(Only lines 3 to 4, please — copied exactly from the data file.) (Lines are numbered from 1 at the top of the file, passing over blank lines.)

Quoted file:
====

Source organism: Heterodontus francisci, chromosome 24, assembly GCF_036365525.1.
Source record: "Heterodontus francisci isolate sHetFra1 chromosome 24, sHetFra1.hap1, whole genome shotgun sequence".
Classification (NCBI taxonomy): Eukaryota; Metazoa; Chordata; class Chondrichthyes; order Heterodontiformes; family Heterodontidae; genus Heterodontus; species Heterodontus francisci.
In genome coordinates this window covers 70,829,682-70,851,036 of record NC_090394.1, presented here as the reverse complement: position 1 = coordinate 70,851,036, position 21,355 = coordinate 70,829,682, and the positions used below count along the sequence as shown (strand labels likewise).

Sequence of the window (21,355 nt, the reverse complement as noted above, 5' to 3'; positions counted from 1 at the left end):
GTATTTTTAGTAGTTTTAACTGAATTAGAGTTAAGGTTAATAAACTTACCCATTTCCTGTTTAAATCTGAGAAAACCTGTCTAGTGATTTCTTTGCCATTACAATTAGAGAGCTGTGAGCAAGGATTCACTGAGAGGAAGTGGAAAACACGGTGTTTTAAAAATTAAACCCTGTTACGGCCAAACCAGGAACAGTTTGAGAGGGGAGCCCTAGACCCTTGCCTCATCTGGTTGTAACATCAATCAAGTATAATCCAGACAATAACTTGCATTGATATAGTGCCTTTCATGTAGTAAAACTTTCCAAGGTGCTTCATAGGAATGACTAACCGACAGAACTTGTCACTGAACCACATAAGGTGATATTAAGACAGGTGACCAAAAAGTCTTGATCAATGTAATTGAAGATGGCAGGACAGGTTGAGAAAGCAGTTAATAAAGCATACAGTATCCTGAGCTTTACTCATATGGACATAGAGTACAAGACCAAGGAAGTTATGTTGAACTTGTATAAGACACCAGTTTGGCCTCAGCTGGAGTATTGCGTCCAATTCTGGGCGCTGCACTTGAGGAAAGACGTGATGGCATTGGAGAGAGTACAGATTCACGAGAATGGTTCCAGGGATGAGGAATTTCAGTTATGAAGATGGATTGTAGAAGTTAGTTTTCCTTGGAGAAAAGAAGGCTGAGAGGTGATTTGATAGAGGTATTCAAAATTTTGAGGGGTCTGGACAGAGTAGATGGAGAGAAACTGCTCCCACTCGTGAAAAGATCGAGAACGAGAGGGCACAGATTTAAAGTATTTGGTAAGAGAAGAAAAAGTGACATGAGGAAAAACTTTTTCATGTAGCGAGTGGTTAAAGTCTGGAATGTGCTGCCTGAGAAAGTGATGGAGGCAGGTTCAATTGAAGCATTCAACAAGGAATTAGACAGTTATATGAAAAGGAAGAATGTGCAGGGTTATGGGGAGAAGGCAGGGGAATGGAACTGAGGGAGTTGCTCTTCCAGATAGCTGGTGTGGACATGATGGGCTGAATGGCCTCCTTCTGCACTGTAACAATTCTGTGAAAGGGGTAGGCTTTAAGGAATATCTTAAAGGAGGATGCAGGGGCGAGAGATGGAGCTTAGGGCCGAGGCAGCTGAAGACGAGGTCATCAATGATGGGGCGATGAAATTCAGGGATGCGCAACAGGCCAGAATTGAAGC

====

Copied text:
Classification (NCBI taxonomy): Eukaryota; Metazoa; Chordata; class Chondrichthyes; order Heterodontiformes; family Heterodontidae; genus Heterodontus; species Heterodontus francisci.
In genome coordinates this window covers 70,829,682-70,851,036 of record NC_090394.1, presented here as the reverse complement: position 1 = coordinate 70,851,036, position 21,355 = coordinate 70,829,682, and the positions used below count along the sequence as shown (strand labels likewise).